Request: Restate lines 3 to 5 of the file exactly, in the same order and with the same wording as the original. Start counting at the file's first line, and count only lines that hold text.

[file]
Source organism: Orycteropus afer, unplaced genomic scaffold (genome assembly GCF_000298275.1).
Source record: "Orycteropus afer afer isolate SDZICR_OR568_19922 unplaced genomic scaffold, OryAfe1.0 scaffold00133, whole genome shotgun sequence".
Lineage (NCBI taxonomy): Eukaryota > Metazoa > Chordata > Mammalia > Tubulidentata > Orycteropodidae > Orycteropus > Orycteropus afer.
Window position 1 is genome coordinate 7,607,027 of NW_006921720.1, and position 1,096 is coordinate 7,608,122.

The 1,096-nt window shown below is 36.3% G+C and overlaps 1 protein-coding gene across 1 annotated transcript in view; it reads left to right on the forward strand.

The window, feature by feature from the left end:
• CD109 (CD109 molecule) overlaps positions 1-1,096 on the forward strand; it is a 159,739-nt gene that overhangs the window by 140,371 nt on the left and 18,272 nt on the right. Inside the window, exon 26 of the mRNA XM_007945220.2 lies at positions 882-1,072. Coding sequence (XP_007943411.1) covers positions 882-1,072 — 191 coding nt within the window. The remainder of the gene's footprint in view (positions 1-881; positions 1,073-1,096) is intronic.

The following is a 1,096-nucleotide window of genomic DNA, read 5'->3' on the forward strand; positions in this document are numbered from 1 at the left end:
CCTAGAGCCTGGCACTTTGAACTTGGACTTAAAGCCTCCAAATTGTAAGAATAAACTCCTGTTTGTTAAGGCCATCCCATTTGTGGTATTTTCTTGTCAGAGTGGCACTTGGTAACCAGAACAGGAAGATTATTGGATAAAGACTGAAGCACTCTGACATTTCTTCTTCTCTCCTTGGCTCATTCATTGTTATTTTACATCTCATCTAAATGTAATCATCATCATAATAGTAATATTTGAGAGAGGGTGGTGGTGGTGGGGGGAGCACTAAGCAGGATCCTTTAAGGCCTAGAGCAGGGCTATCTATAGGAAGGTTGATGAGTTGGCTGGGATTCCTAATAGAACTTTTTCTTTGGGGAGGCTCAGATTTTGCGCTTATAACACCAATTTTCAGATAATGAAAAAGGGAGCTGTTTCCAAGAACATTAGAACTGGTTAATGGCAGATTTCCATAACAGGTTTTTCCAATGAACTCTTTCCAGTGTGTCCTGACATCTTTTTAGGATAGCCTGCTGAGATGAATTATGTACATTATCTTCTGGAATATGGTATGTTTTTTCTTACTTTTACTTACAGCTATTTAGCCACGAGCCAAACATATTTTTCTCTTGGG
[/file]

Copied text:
Lineage (NCBI taxonomy): Eukaryota > Metazoa > Chordata > Mammalia > Tubulidentata > Orycteropodidae > Orycteropus > Orycteropus afer.
Window position 1 is genome coordinate 7,607,027 of NW_006921720.1, and position 1,096 is coordinate 7,608,122.

The 1,096-nt window shown below is 36.3% G+C and overlaps 1 protein-coding gene across 1 annotated transcript in view; it reads left to right on the forward strand.